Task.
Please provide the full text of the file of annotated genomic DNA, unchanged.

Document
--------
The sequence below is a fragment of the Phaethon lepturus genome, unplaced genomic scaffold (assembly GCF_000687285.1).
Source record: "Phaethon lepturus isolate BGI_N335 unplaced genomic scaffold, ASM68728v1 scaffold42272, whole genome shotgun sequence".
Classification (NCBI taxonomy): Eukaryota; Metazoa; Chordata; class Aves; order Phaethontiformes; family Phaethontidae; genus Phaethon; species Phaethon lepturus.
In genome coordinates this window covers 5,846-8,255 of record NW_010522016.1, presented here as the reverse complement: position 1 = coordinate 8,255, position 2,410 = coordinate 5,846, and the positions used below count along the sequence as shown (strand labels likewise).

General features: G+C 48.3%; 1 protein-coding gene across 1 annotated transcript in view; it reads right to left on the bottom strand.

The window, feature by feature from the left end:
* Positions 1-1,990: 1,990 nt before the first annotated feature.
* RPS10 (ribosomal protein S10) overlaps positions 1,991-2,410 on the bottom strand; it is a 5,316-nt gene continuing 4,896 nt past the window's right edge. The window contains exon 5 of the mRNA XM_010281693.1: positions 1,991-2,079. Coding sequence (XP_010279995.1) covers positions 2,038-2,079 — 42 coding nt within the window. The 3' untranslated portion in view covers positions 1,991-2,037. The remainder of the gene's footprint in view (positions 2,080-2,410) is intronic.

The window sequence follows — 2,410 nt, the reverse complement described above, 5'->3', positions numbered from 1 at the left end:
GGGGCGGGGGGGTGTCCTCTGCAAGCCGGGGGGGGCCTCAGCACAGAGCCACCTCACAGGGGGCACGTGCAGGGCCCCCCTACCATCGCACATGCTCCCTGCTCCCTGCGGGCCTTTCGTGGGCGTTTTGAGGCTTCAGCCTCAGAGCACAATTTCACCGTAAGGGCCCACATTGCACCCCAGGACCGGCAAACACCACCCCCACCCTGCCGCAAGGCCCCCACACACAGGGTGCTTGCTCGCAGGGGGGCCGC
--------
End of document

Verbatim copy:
The sequence below is a fragment of the Phaethon lepturus genome, unplaced genomic scaffold (assembly GCF_000687285.1).
Source record: "Phaethon lepturus isolate BGI_N335 unplaced genomic scaffold, ASM68728v1 scaffold42272, whole genome shotgun sequence".
Classification (NCBI taxonomy): Eukaryota; Metazoa; Chordata; class Aves; order Phaethontiformes; family Phaethontidae; genus Phaethon; species Phaethon lepturus.
In genome coordinates this window covers 5,846-8,255 of record NW_010522016.1, presented here as the reverse complement: position 1 = coordinate 8,255, position 2,410 = coordinate 5,846, and the positions used below count along the sequence as shown (strand labels likewise).

General features: G+C 48.3%; 1 protein-coding gene across 1 annotated transcript in view; it reads right to left on the bottom strand.

The window, feature by feature from the left end:
* Positions 1-1,990: 1,990 nt before the first annotated feature.
* RPS10 (ribosomal protein S10) overlaps positions 1,991-2,410 on the bottom strand; it is a 5,316-nt gene continuing 4,896 nt past the window's right edge. The window contains exon 5 of the mRNA XM_010281693.1: positions 1,991-2,079. Coding sequence (XP_010279995.1) covers positions 2,038-2,079 — 42 coding nt within the window. The 3' untranslated portion in view covers positions 1,991-2,037. The remainder of the gene's footprint in view (positions 2,080-2,410) is intronic.

The window sequence follows — 2,410 nt, the reverse complement described above, 5'->3', positions numbered from 1 at the left end:
GGGGCGGGGGGGTGTCCTCTGCAAGCCGGGGGGGGCCTCAGCACAGAGCCACCTCACAGGGGGCACGTGCAGGGCCCCCCTACCATCGCACATGCTCCCTGCTCCCTGCGGGCCTTTCGTGGGCGTTTTGAGGCTTCAGCCTCAGAGCACAATTTCACCGTAAGGGCCCACATTGCACCCCAGGACCGGCAAACACCACCCCCACCCTGCCGCAAGGCCCCCACACACAGGGTGCTTGCTCGCAGGGGGGCCGC